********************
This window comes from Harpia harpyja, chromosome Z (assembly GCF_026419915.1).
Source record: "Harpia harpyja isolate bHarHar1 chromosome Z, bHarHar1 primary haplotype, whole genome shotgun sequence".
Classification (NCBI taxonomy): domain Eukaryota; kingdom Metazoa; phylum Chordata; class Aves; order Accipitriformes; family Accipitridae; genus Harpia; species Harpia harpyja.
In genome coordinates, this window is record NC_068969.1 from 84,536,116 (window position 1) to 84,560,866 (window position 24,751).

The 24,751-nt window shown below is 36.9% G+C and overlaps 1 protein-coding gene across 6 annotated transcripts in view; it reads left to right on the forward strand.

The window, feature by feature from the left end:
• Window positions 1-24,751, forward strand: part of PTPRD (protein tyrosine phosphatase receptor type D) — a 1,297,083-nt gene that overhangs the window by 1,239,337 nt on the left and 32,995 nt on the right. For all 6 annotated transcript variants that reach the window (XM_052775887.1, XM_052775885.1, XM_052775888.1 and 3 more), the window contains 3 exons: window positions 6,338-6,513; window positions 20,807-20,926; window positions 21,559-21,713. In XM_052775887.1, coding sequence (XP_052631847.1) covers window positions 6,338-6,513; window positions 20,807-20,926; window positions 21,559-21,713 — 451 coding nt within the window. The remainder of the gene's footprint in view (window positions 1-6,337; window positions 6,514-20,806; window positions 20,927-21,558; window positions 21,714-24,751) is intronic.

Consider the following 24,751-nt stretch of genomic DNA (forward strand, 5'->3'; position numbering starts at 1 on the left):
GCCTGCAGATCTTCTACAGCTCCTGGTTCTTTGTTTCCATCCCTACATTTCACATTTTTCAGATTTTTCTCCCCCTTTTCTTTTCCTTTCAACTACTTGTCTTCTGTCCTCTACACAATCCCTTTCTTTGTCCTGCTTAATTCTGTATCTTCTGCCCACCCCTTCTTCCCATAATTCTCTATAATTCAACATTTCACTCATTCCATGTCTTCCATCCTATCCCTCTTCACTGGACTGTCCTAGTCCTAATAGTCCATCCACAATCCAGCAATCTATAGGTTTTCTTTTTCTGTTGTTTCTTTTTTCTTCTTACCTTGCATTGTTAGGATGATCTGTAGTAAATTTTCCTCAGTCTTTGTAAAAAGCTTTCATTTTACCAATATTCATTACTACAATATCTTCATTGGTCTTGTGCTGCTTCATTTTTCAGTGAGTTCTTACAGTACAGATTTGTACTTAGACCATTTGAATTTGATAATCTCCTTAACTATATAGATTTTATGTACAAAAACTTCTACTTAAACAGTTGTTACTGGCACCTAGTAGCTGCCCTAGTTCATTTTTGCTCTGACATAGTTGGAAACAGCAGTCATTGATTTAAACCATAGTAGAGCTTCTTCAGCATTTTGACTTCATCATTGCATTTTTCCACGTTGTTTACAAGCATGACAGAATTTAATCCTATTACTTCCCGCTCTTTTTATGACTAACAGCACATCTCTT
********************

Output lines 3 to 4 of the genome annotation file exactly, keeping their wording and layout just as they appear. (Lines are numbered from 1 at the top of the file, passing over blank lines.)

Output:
Classification (NCBI taxonomy): domain Eukaryota; kingdom Metazoa; phylum Chordata; class Aves; order Accipitriformes; family Accipitridae; genus Harpia; species Harpia harpyja.
In genome coordinates, this window is record NC_068969.1 from 84,536,116 (window position 1) to 84,560,866 (window position 24,751).